Satellite manufacturers have been compelled to implement new ways as a result of the pandemic and the related supply chain challenges, some of which they hope to keep in place in the post-pandemic era. Chip and other electronics shortages have wreaked havoc on the economy, impacting everything from consumer devices to vehicles. Manufacturers noted during a discussion panel at Satellite 2021 conference on September 8 that supply chain interruptions had also impacted space systems.

Those businesses claim that based just on-demand; they have limited clout with suppliers. “In terms of volume, space is dwarfed compared to the automotive business or anything else,” stated Jean-Marc Nasr, Airbus head of space systems and the executive vice president. Instead, businesses say they’re working very closely with suppliers and at earlier stages of projects to guarantee they obtain the parts they need on time. It has also prompted businesses to reassess their make-versus-buy decisions, with some bringing more work in-house as a result.

Companies are, however, deciding to collaborate with different suppliers, including significant manufacturers, in some situations. Northrop Grumman’s vice president as well as general manager in charge of the tactical space systems, Frank DeMauro, highlighted that his business had significant expertise in developing power electronics for spacecraft but chose Airbus for those components for NASA’s lunar Gateway’s HALO module. He stated, “That was the best answer we could provide our consumer.” However, supply chain interruptions caused by pandemics aren’t the only problem that manufacturers are dealing with. Because of the sorts and numbers of the satellites they create, they have had to reconsider their suppliers.

Our supply base is evolving as we move into this networked future with all-digital software-defined satellites, stated the Boeing Commercial Satellite Systems International president, Ryan Reid. “It gives the supply chain and collaborations new dimensions.” The supply chain was under new strain from Constellations. “When you do the constellation, the relation with supply chain becomes even more crucial because you need to have a steady relationship over time,” Nasr explained. OneWeb Satellites, a joint venture between Airbus and OneWeb, produces satellites for the OneWeb network. “We need to be in close proximity to our suppliers.”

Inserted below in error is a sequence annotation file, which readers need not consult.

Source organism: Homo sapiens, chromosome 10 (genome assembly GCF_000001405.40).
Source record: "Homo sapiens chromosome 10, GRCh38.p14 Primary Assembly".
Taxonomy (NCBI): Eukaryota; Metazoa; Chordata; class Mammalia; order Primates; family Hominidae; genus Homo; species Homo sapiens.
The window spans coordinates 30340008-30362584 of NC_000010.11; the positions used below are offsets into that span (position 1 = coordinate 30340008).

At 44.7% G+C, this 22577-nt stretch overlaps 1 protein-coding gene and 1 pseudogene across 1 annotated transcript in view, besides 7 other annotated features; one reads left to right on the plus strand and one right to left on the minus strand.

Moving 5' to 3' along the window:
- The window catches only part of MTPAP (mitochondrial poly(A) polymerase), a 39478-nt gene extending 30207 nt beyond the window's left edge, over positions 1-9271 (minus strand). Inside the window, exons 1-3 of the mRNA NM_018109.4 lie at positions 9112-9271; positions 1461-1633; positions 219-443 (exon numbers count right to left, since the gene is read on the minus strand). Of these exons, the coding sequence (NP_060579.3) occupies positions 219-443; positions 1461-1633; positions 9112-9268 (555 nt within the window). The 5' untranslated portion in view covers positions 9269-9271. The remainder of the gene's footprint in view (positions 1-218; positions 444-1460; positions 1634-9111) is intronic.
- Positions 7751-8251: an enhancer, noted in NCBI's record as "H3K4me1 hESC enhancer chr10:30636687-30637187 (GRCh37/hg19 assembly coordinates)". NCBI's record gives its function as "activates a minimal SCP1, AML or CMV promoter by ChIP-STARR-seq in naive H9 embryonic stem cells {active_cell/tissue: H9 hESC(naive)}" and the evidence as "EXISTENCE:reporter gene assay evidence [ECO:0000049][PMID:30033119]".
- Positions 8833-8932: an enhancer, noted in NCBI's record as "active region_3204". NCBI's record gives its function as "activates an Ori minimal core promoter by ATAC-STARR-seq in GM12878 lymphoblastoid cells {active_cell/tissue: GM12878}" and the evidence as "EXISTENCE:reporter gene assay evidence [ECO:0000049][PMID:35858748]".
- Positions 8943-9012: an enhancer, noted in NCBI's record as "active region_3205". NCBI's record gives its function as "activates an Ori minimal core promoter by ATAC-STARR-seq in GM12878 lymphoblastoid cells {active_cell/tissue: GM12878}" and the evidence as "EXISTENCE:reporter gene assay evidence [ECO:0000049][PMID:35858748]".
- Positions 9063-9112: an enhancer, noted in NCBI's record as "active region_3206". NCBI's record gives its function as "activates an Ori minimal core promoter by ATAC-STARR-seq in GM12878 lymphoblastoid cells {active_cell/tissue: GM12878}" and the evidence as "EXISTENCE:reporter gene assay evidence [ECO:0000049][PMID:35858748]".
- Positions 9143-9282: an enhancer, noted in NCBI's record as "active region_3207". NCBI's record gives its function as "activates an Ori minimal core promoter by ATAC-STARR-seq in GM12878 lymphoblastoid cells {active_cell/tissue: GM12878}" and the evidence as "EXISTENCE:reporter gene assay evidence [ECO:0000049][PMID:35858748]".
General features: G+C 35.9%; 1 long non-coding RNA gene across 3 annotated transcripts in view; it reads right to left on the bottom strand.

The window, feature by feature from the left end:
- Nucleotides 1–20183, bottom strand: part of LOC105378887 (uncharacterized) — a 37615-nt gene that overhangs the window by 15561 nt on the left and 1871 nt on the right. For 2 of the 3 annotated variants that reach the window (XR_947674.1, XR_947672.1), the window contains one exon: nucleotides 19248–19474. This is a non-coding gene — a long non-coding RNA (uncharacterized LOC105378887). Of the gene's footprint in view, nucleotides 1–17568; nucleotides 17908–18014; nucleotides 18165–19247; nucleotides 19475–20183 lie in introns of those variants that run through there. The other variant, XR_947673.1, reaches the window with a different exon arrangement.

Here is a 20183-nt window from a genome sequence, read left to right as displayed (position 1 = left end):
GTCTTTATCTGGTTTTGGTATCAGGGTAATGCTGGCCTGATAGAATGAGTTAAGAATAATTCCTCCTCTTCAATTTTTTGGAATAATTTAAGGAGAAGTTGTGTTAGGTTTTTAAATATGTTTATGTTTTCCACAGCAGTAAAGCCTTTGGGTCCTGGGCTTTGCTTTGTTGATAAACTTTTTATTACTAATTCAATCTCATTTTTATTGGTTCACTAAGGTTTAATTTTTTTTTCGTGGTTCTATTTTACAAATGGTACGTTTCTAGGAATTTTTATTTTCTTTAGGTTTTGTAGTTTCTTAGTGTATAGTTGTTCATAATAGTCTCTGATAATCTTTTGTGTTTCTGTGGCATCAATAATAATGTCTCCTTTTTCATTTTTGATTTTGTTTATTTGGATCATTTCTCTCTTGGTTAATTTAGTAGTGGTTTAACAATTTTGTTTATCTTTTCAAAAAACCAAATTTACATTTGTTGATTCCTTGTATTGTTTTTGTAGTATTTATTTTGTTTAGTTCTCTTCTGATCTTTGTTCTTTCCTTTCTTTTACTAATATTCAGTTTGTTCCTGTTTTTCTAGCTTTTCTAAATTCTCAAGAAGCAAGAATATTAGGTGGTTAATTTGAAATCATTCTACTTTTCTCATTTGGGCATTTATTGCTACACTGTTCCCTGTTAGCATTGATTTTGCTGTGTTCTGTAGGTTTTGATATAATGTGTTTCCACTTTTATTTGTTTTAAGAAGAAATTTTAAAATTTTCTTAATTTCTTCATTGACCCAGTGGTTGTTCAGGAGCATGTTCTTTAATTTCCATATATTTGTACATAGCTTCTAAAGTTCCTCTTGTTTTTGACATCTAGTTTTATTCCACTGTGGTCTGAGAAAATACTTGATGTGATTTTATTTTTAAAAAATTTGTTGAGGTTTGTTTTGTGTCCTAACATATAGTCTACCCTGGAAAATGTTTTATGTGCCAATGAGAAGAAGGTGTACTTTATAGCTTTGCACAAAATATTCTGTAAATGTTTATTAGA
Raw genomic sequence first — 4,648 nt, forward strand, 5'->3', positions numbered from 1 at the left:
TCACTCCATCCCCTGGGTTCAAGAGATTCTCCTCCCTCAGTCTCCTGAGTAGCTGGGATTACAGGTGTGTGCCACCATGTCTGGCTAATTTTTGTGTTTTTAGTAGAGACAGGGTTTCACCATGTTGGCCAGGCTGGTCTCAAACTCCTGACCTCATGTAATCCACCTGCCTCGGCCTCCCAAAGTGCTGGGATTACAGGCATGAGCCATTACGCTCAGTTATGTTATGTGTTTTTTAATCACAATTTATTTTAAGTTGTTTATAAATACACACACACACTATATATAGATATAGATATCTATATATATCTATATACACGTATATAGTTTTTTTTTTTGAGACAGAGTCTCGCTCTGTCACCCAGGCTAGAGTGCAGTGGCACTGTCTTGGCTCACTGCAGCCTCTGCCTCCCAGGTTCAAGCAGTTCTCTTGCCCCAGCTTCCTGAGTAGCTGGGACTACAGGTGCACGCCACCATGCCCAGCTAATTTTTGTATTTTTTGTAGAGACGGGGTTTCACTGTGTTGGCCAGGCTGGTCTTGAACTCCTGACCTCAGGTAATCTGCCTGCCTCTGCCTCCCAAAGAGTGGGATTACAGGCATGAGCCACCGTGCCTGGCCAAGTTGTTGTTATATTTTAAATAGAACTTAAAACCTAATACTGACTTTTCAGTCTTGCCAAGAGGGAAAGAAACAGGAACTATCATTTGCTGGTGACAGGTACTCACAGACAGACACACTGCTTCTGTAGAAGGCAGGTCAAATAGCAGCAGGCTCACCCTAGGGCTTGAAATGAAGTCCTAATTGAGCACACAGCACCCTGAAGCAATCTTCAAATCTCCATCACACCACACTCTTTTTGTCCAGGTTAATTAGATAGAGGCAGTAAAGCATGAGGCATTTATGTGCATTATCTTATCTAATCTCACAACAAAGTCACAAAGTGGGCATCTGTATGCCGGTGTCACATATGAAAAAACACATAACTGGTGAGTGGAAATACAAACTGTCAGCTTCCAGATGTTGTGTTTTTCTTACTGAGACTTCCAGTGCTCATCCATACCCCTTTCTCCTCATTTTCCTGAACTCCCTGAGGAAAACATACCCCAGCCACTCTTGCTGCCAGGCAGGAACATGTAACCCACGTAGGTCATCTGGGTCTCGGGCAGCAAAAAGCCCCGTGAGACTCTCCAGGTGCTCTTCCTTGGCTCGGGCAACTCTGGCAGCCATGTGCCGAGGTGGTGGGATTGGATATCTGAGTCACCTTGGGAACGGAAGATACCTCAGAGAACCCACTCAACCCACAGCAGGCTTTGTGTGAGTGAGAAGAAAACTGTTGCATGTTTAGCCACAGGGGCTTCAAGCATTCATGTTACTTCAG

For the most part, manufacturers downplayed the influence of the pandemic or even other market shifts on the supply chain. “We’ve had strategic solutions on the supply network for a long time,” stated Chris Johnson, Maxar Technologies’ senior vice president in charge of the space. “COVID has probably tweaked that slightly in reaction to market feedback, but we’re having dialogues with the supplier base as we consider our future growth opportunities.” Other modes of doing trade among satellite manufacturers have changed due to the pandemic, and some of these will continue when it is over. A lot of it has to do with hiring and retaining personnel, as well as remote work and greater project tasks.

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